CBI Scotland has called for the Teach First programme in England and Wales to become a model north of the border, so that schools and headteachers gain more autonomy over both curriculum and budget, thereby driving up standards.
Hugh Aitken, director of CBI Scotland, admitted Curriculum for Excellence had laid good foundations by focusing not just on academic attainment but also the wider challenges of work and life.
However, he said major changes were still necessary, including the appointment of more headteachers with leadership experience from outside education, and “more flexible entry routes” into the profession generally. Local business placements for teachers could also help “diversify” teaching.
“For the Scottish education system to be truly world class, more power needs to be devolved to schools, alongside a radical shake-up of the inspection regime to ensure zero-tolerance of poor performance,” Mr Aitken said.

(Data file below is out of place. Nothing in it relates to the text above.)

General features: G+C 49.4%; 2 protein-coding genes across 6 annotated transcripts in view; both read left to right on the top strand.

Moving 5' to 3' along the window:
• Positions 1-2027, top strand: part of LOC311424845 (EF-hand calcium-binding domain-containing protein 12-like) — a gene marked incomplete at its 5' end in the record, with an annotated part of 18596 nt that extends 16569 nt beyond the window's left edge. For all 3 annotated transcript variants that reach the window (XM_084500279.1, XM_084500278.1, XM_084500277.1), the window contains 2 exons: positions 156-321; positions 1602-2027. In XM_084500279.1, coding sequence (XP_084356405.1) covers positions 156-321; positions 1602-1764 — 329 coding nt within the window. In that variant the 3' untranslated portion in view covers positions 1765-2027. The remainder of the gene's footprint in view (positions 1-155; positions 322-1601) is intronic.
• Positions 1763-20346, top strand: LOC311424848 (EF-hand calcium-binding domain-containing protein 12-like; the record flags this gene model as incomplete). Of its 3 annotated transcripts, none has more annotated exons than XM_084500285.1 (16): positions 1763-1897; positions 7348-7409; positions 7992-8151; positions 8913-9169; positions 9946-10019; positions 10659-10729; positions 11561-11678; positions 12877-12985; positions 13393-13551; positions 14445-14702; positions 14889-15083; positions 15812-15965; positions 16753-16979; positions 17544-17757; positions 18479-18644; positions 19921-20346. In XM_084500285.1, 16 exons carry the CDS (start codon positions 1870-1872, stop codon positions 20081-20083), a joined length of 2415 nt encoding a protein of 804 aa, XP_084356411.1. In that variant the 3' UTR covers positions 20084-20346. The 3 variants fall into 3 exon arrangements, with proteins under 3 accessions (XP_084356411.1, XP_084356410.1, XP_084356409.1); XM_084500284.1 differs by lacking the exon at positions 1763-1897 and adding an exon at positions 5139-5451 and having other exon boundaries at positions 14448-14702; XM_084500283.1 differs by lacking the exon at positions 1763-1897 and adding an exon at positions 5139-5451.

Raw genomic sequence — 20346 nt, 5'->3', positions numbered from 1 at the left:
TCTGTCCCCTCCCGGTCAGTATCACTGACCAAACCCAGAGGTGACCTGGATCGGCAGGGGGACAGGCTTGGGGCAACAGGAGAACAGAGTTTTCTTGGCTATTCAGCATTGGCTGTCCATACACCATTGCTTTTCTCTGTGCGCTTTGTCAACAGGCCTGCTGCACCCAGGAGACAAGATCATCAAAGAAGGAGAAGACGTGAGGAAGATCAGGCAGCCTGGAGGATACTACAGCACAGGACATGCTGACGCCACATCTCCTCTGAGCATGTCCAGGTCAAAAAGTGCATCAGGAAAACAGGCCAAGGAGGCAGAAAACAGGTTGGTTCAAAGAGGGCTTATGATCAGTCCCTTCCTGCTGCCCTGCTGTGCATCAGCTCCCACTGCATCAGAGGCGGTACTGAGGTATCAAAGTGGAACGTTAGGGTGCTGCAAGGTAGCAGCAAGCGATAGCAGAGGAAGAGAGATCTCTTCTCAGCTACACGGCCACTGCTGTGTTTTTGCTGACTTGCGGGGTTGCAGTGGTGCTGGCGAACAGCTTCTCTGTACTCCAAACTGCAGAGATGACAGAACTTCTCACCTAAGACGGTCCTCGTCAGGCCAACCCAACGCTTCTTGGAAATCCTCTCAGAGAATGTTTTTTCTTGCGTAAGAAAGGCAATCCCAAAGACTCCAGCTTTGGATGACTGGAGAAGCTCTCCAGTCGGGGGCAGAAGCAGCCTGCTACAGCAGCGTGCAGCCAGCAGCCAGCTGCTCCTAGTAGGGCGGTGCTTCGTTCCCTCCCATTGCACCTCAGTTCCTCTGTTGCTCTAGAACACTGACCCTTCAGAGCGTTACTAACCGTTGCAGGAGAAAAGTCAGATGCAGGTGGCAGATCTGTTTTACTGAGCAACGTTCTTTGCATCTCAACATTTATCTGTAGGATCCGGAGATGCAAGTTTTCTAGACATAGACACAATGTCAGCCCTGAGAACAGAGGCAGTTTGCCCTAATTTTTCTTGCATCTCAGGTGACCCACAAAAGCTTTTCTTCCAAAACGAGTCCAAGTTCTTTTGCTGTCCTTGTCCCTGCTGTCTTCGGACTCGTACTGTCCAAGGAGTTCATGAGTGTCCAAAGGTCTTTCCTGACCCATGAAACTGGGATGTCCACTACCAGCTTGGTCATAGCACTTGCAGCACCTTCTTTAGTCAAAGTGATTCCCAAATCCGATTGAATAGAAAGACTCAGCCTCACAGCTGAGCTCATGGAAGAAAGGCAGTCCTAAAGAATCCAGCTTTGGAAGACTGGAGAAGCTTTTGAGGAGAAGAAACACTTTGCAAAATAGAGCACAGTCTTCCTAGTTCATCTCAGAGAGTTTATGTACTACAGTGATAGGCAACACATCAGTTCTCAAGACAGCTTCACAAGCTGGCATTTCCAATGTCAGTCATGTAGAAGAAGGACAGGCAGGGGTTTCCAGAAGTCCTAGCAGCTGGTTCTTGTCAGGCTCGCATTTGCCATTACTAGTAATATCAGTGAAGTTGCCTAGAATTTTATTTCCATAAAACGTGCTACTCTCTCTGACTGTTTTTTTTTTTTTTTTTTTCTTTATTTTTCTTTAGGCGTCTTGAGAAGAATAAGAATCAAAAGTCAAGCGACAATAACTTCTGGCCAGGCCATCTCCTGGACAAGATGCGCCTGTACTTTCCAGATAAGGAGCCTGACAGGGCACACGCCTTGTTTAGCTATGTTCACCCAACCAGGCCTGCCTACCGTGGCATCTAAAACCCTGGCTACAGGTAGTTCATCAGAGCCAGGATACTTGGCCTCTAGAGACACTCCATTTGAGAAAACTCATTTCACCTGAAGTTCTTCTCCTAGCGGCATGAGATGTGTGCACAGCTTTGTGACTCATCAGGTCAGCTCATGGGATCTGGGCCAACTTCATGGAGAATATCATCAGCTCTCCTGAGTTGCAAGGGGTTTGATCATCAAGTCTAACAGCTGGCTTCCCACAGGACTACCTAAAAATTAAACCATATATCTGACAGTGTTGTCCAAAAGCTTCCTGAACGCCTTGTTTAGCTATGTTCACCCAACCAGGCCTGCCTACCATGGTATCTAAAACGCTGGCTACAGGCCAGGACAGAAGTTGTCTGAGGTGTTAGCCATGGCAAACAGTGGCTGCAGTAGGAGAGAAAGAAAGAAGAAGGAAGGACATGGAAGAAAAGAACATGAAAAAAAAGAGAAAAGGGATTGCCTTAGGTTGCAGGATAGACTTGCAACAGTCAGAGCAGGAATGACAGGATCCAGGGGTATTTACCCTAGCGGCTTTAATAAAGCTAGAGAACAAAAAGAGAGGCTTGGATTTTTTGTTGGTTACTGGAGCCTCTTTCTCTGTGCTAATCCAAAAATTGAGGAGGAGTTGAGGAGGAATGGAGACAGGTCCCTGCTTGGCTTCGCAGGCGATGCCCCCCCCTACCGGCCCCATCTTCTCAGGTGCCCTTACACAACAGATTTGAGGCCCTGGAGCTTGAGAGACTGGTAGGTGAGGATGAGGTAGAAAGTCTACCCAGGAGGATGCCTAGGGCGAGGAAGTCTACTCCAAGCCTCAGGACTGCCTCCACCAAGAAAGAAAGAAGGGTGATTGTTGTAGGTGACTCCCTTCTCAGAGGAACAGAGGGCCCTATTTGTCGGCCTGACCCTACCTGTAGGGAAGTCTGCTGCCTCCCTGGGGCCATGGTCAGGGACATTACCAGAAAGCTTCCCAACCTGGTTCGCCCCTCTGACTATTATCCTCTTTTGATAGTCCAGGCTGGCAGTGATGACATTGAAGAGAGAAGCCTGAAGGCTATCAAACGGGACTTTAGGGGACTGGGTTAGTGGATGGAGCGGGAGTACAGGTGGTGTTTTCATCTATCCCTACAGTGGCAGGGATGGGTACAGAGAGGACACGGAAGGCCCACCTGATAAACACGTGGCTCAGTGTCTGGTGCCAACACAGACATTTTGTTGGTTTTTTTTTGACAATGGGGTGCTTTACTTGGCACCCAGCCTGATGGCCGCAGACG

The report, Delivering Excellence, also calls for better promotion of vocational work and Apprenticeships.
The school inspectorate, run by Education Scotland, should become fully independent of government, with greater accountability, since it is failing to drive up standards in poorly performing schools at present, according to the report.
Larry Flanagan, general secretary of the Educational Institute of Scotland, said: “The EIS and government believe Scotland’s children deserve to be taught by highly trained, well-qualified professional teachers.
“Our teacher training and induction scheme is envied around the world and we should guard against proposals which would weaken the quality of our teaching staff.
“Scotland’s parents and pupils deserve better than the shoddy shambles of other systems which don’t apply the highest professional standards, often as a means of saving money.”
Ken Cunningham, general secretary of School Leaders’ Scotland, said successful business leaders whose only educational experience was of once having been a pupil, did not necessarily know how to run schools. In fact, positive examples of this type were “few and far between”.
A spokeswoman for Education Scotland said that as the key national agency responsible for driving improvement, it was already independently evaluating and reporting on the quality of schools across Scotland.
A Scottish government spokeswoman added: “The current system of independent inspections also allows us to ensure long-term sustainable improvement happens in schools.”